The renovations will keep existing retail space on the lower floors while the upper two stories will be converted into 22 affordable, market-rate residential units. Renovations will also revive the pass-through area from the municipal parking lot to Main Street. The corridor has long served as an unofficial introduction to Oneonta for tourists, students, and newcomers to our region. This project also follows in the footsteps of other similar investments in this community, like the Klugo renovations to the former Bresee’s building or the repurposing of the former Christian Life Sciences Center. Each investment builds on the next—all good things for Oneonta.

As “The Ford on Main” project is about community, we are excited to acknowledge our many partners. Springbrook is driving the bus, but many others are along for the ride. These partners include the City of Oneonta, NYS Homes and Community Renewal, Community Preservation Corporation, the Otsego County IDA, NYS Parks & Recreation, the National Parks Service, and the Empire State Development Corporation. They have helped us navigate grants, loans, designs, contracts, and much more. They will also help us with our goal of using local suppliers, contractors, and talent as much as possible.

We intend to start construction in the second quarter of 2022, with a tentative open date in the fourth quarter of 2022 (don’t quote me on that opening date!). A website for the project will launch in April. I encourage you to visit to stay up-to-date on construction, find rental information, and share your perspective about the building or the pass-through space.

Springbrook is here for a lifetime—mine, yours, your children’s, your grandchildren’s, the lifetime of Otsego County, of Oneonta. We all thrive together. And remember, buy local!

News from the Noteworthy: Gov’s budget a reason to be cheerful

News from the Noteworthy: Gov’s budget a reason to be cheerful

Happy New Year!

I had difficulty celebrating the 2022 New Year. I was certainly unable to make any resolutions. After all, I’ve spent the last two years being very resolute. As the third year of the pandemic loomed, I saw the year beginning with a continued onslaught of information, from new or revised protocols, to new plans to protect our health, our community, and our way of life. But what I didn’t see was any real difference as a result of those protocols. Our holidays were still upended by this pandemic.

The holiday season has always been a cherished time in my role at Springbrook. It offers a connection to the people who make up Springbrook, be they family members, students, residents, staff, or donors. I missed the celebrations and contact with the Springbrook community of individuals, families, and incredible staff!

Being connected to the people of Springbrook — to our mission — is one reason I chose the location
of my office. My space looks out on Springbrook’s main campus playground and the pathways used by many of the students going to and from school. This vantage point gives me the opportunity to glance over my computer screen to see the reasons why I am at Springbrook.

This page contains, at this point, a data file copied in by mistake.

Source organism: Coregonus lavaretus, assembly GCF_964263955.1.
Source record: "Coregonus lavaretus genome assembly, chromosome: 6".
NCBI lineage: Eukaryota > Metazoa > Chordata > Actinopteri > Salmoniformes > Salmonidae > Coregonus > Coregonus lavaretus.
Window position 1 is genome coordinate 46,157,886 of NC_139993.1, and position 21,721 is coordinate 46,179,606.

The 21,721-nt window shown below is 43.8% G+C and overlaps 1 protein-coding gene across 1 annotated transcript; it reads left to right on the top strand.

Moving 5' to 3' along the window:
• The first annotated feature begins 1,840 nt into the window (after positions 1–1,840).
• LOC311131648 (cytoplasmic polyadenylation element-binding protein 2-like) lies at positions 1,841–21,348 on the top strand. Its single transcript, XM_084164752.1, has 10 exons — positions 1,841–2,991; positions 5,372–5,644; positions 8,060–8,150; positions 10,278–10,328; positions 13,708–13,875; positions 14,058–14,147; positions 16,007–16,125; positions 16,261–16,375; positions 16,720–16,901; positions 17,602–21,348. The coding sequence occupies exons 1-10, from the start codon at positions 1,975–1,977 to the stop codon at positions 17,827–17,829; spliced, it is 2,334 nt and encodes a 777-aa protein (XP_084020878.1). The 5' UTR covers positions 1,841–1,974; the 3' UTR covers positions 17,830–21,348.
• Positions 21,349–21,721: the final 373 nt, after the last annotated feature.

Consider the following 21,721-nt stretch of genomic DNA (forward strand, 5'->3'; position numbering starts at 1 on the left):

Springbrook boosts salaries, incentives, wage access

Springbrook boosts salaries, incentives, wage access

Springbrook – Otsego County’s third-largest employer with more than 1,200 workers – announced today it will give a $4,160 base wage increase to all current employees and offer COVID-related incentive payment of up to $1,500 for current employees and new hires.

The organization provides at-home care, residential and educational services, day services, and clinical, therapeutic, and behavioral support to more than 1,100 people with intellectual and developmental disabilities from across New York State. Springbrook CEO Patricia Kennedy praised the staff’s strength and dedication to their work.

“As a non-profit, Springbrook relies on funding from the state and has endeavored to make every available dollar work for our employees,” she said.

News from the Noteworthy: Tell them you’re grateful

News from the Noteworthy:
Tell them you’re grateful

With Christmas only two days away, I am filled with thoughts of family, friendship, and community. But, what is family? How do we define community? According to the Merriam-Webster dictionary, a family is “a social group made up of parents and their children,” and a community is “a group of people living in the same place or having a particular characteristic in common.” While these definitions are technically correct, what they fail to include is the joy, the pain, the triumph, the fear, the frustration, and the excitement that we share with the people who we consider our family. Or the many
families and family members who we choose.

“Giving Tuesday” a day to focus on community help and engagement

Executive Director Mary Kate Kenney (left) and
Board Chair Sharon Oberriter (right) pack boxes
for pick-up at the Cooperstown Food Pantry. (Tara Barnwell/AllOtsego.com

“Giving Tuesday” a day to focus on community help and engagement

By PATRICK DEWEY • Special to www.AllOTSEGO.com

Groups from around the world joined in 2012’s inaugural “Giving Tuesday” on the Tuesday after Thanksgiving, encouraging people to step outside the more commerce-driven post-holiday “Black Friday” and “Cyber Monday,” and give back to do good in their communities and in the world.

Now an annual event, “Giving Tuesday” takes place this year on November 30.

For those looking to give back right here in Otsego County, we highlight here some organizations to consider:

Opinion by Patricia Kennedy: We’re more than a nice place to visit

Opinion by Patricia Kennedy
We’re more than a nice place to visit

I recently returned from a much- anticipated vacation with my family. In the weeks and days leading to this vacation, it seemed as if all I could think about was how good it would be to get away—from the house I spent a year living AND working in. From the office I’ve become reacquainted with in the last six months. From vaccination reports, retention reports, vacancy reports, and sick leave reports. Away from Zoom meetings. I couldn’t wait to get away from home!

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21 Railroad Ave. Cooperstown, New York 13326 • (607) 547-6103